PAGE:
One of the purposes of the Dodd-Frank Act of 2010 was to address the problem of too-big-to-fail banks. Was it successful at doing so? Is it even in the interest of ordinary Americans to do so?

In this week's episode of Industry Focus: Financials, The Motley Fool's Gaby Lapera and John Maxfield dig into the too-big-to-fail issue and come to some uncomfortable conclusions.

A full transcript follows the video.

This podcast was recorded on Feb. 13, 2017.

Gaby Lapera: One of the charges that has been laid against Dodd-Frank's feet is that the federal government now has an inability to intervene, should there be another financial crisis. 

John Maxfield: This goes back to the whole point of Dodd-Frank. It's not so much that they have the inability to intervene, but it narrows their options and their powers in the event that they do have to intervene. Again, this all goes back to the original purpose of Dodd-Frank, which was not only to prevent another financial crisis like the one in 2008, but to solve the "too big to fail bank" problem. The thought process was, if you tell the regulators that they can't rescue too big to fail banks, then the banks will do everything in their power to make sure that they don't fail. It's attacking the moral hazard problem, and it makes sense in theory, but like anything, the devil is in the details.

Lapera: Absolutely. The other thing that you mentioned, that I have heard multiple times, is that if the banks are too big to fail, that doesn't even make sense, if banks are not doing the right thing, we should just let capitalism do what capitalism does, and we should just let the banks fail, and we'll see what happens when the dust settles. It's not a great idea, in general. I know that there are some people here who really hate central banking who listen to this show. I've had emails from them. But, in general, not a really great idea to let your entire economic system collapse. The problem with when these too big to fail banks collapse is in the name -- they're too big to fail because, when people make a run on them, when they collapse, there's no banking infrastructure left.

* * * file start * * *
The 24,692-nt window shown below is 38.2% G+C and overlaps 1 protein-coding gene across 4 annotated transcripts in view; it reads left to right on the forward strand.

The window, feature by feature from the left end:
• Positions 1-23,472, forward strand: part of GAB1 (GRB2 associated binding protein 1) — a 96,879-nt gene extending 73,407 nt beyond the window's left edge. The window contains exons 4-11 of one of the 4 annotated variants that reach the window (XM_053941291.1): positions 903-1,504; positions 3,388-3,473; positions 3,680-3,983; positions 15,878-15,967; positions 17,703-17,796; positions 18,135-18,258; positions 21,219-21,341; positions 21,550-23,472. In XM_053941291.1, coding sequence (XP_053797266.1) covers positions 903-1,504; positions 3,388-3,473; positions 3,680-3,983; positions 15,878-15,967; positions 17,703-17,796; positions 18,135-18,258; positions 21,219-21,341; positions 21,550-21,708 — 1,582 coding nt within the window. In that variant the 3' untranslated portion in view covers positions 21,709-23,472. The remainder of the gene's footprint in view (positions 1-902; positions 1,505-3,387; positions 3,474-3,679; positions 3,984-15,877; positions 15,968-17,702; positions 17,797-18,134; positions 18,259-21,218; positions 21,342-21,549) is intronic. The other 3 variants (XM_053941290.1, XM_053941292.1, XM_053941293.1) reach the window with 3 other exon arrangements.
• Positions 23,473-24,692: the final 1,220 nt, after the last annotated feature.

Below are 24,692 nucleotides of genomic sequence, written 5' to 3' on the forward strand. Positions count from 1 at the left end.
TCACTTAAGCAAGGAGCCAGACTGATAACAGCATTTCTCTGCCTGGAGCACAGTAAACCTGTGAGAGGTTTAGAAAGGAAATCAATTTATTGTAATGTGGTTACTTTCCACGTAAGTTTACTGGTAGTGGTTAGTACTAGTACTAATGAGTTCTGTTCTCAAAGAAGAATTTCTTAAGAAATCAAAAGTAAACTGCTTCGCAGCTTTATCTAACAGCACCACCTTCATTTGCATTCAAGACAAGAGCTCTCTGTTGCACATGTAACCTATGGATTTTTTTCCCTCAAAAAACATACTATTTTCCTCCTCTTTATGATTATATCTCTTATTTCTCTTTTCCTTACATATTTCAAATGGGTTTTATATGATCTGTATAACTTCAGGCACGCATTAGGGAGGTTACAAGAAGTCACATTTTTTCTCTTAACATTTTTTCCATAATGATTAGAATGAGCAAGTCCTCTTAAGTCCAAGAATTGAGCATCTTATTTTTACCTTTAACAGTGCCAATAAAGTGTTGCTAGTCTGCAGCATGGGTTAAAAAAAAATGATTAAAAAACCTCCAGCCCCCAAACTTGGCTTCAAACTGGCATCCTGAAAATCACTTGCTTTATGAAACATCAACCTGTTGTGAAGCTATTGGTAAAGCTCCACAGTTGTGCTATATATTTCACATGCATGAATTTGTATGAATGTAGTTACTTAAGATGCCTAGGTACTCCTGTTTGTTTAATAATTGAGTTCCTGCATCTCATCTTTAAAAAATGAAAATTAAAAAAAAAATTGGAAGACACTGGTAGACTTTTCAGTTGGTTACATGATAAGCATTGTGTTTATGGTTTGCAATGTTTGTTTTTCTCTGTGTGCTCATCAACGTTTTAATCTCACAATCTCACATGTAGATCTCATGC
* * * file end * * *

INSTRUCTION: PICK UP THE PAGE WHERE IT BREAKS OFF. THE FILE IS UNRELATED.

Maxfield: Here's what I would recommend to any listener who's thinking about this and who is opposed to this idea of bailing out big banks -- I agree, Gaby agrees, everybody agrees that bailing out these bankers when they get into trouble is a very unpalatable course of action today. These guys make a ton of money.

Lapera: It's not ideal, no. [laughs] But the other option...

Maxfield: Right. If you look back in history, the thing that we know, and this is what Milton Friedman became famous for, was that when there is a contraction in the money supply, that is the thing that kicks you into a recession. And if there is a big contraction in the money supply, that is what kicks you into a depression. Banks are not ordinary companies. This is not like Best Buy or Wal-Mart. Banks play a critical role in the money supply, because they both hold deposits and make loans, which creates money. So, if you allow one of these really big banks to fail -- and the four big banks have an enormous amount of market share in the banking and deposit industry in the United States -- if you allow one of them to fail, the contraction in the money supply would be so steep that it would almost certainly -- and I am choosing that adjective purposely -- it would almost certainly cause a depression. Not a recession, but a depression. So you have to ask yourself, do you swallow the unpalatable option of bailing out these dozens of bankers when they make these mistakes in order to prevent a Great Depression? Or, do you punish those dozens of bankers and then punish the rest of the entire country, and -- because of the way the global economy is connected, the rest of the entire world -- because of the mistakes that these guys have made? I personally don't think that you should do the latter. I think, you should punish those bankers to the extent that you can, swallow that unpalatable option, but save the economy from falling into a depression.

Lapera: Yeah. Exactly what you said. And it's hard, because it's not what you want. You want there to be a consequence for bad actions. But the problem is, like you said earlier, if a Wal-Mart fails, it's just Wal-Mart. If Wal-Mart fails, the market corrects. When banks fail, the market doesn't correct fast enough. There's no correction if the market is gone, which is, I think, something that people miss when they're like, "Ah, just let them fail." I mean, we do have those resolution plans, but that's if there's enough law and order to make sure that the banks get broken up properly. This is a whole 'nother topic of conversation.